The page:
• Resources

    30+ free resources for finding historical California maps

    Maps are a great way to see not only the history of your house, but of your neighborhood, city, and county! You can use maps to see physical changes to your house and land, see how highways and roads developed, locations of businesses long closed, and lots more. They’re a great way to understand the context of your house over the years. Maps are a necessary component to any house history research, but actually finding historical maps can be a little tricky. Luckily, archives and historical societies have taken the time to digitize hundreds of historical maps and make them available online– you just have to know where to look.…

  • Webinars

    Webinar: Ten Databases You Need to Know About (Legacy Family Tree)

    Title: “Ten Databases You Need to Know About ” Presenter: Shannon Combs-Bennett, T2 Family History Date viewed: December 30, 2020 (1h20m) Permalink: https://familytreewebinars.com/download.php?webinar_id=1216 Summary: Researchers depend on the internet but often look at only a few sites. These 10 databases are not frequently visited but should be! Notes: Always love learning about niche databases for genealogy research. Also had a brilliant idea to organize lists of databases on a spreadsheet, which I’m going to start doing ASAP. I have things bookmarked, but I do find it difficult to navigate. And it’ll be easier to start from a curated list of websites that I use regularly as opposed to digging through…

  • Webinars

    Webinar: Exploring Manufacturers (Non-Population) Schedules (ACPL)

    Title: “Exploring Manufacturers (Non-Population) Schedules” Presenter: Cynthia Theusch, librarian at Allen County Public Library Date viewed: December 29, 2020 (1h) Permalink: https://acpl.libnet.info/event/4723939 Summary: As early as 1810, the U.S. government gathered basic information and statistics from a variety of manufactures. Learn about investments of owners, wages of employees, products produced and more. See how you might add some of this information to your family story. Notes: I think I must’ve attended a presentation on this topic before, because it all seemed very familiar to me. It was interesting seeing the difference between a presentation from a library versus a professional (genealogist) presenter– the tone was more overtly informative, kind of…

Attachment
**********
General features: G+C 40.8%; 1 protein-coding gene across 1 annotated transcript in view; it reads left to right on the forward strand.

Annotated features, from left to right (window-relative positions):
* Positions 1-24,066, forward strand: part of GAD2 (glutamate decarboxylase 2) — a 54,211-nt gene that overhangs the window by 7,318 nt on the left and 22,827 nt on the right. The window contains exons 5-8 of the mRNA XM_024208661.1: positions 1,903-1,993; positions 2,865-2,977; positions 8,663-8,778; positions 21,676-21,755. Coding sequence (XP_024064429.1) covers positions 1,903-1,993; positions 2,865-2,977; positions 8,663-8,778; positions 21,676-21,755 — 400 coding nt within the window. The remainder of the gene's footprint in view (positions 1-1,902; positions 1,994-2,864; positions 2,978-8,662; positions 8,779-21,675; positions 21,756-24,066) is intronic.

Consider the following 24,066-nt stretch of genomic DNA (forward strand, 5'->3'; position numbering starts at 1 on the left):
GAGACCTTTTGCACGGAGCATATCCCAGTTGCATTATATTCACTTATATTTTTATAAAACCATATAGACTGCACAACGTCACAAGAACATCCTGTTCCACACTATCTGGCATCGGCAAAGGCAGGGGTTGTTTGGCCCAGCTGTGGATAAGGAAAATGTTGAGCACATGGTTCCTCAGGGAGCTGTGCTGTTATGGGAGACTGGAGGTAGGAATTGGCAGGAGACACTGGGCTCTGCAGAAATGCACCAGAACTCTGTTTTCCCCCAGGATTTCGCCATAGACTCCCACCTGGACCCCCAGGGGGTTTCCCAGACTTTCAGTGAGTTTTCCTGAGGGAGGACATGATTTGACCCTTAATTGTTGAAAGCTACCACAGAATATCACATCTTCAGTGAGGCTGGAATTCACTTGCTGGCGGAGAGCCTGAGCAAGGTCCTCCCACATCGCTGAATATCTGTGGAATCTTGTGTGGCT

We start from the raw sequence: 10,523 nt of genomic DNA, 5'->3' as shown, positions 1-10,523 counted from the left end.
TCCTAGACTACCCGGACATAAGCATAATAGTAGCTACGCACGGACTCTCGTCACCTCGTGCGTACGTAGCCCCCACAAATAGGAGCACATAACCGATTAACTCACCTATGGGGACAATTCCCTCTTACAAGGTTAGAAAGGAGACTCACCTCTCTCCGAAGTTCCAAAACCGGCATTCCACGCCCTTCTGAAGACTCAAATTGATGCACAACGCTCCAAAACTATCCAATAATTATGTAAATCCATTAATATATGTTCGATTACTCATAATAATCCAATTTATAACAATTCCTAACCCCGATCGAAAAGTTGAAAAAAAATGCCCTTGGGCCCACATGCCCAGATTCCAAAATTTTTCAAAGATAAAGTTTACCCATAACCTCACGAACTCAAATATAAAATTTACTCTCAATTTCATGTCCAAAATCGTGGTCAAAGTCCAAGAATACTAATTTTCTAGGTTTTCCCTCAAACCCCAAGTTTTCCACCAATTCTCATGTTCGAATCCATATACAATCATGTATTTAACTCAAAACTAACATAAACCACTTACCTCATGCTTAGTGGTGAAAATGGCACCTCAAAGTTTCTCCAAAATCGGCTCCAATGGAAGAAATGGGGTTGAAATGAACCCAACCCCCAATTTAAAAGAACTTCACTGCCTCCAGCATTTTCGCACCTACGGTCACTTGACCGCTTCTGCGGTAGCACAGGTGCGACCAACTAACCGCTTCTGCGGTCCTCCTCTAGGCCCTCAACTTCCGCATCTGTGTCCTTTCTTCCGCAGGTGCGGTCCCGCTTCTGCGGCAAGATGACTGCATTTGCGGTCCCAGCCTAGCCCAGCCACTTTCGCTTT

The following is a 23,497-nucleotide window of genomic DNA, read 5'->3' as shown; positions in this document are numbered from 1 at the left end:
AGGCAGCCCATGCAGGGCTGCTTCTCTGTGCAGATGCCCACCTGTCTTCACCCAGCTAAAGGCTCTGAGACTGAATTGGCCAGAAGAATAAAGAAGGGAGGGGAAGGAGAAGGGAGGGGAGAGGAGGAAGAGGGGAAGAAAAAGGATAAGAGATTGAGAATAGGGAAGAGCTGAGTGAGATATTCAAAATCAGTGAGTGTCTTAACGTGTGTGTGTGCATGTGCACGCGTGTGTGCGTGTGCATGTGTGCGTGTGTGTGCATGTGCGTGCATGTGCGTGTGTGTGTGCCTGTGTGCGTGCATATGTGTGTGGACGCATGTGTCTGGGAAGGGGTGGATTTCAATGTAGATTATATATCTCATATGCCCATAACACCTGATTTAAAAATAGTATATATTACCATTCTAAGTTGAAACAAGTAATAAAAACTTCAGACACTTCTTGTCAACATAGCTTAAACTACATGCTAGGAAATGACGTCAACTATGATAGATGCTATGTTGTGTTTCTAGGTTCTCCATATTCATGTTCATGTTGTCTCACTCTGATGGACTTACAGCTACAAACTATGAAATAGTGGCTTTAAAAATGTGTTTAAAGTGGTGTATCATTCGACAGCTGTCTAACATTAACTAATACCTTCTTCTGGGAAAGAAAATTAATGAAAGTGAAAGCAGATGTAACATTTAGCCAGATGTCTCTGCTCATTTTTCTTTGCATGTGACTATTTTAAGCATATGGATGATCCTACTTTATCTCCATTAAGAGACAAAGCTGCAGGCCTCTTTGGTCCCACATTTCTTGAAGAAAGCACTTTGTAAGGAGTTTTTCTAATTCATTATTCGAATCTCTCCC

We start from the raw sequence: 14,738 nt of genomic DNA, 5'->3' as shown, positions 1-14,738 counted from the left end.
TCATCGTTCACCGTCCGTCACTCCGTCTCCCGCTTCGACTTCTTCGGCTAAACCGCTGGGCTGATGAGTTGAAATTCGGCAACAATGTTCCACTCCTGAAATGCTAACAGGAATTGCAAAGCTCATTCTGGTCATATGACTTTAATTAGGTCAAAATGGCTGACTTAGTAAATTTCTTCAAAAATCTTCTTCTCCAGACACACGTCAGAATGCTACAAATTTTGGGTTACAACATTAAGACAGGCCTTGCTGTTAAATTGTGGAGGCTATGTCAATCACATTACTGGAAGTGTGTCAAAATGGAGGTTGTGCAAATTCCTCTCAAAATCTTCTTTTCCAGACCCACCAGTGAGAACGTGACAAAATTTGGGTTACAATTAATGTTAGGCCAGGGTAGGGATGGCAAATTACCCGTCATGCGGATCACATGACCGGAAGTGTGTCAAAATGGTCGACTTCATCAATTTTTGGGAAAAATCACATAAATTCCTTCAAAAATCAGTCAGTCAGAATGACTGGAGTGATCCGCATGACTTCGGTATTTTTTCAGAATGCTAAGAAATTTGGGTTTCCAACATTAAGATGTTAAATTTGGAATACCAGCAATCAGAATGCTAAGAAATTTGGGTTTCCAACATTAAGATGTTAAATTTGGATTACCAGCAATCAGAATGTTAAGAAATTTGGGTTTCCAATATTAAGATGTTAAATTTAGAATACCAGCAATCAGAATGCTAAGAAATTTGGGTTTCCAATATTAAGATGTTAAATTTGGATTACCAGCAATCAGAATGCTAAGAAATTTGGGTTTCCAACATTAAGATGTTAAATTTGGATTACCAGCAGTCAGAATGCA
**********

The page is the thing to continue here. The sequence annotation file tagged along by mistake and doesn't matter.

• Webinars

    Webinar: Tips for Interviewing Relatives (American Ancestors)

    Title: “Tips for Interviewing Relatives” Presenter: Stephanie Call, Associate Director of Archives and Education at Wyner Family Heritage Center at NEHGS Date viewed: December 17, 2020 (1h) Permalink: https://www.americanancestors.org/education/learning-resources/watch (or Youtube) Summary: The oral tradition of a family is perhaps just as important as the evidence you find in document-based research. Even if you learn that not all of the details are 100% accurate, these stories provide important clues to begin—or continue—your research, give life to names and dates on a page, and may provide information not found in records. But how do you start the conversation, stay on track, and record the information provided? This webinar will offer some…

  • Webinars

    Webinar: From the 18th to the 21st: The Records of Prohibition (BCG)

    Title: “From the 18th to the 21st: The Records of Prohibition” Presenter: Judy G. Russell, JD, CG, CGL (LegalGenealogist.com) Date viewed: December 15, 2020 (1h15m) Permalink: https://familytreewebinars.com/download.php?webinar_id=1286 Summary: The 18th amendment took effect in January 1920 and ushered in more than a decade of Prohibition until repealed by the 21st Amendment in December 1933. In those few years, so many records were created for juice joints and bootleggers, revenuers and Untouchables—producing a gold mine for researchers. Notes: I attended this webinar due to having at least one branch of the family in the bootlegging business. I don’t know much about them yet, but I thought it would be fun to…

  • Webinars

    Webinar: Same Name, Must be the Same Person (Georgia Genealogical Society)

    Title: “Same Name, Must be the Same Person” Presenter: Christine Crawford-Oppenheimer Date viewed: December 10, 2020 (1h15m) Permalink: Available only to members. ConferenceKeeper link for reference. Summary: An unprepared family historian can waste valuable research time tracking a supposed ancestor who isn’t actually in the person’s family; on the other hand, the family historian might not realize that an ancestor used more than one name. This talk discusses points related to personal identity to keep in mind when researching. Learn the kinds of unique identifiers that you can use to recognize ancestors, no matter what name they used, and differentiate them from other same-named people, so you will research your…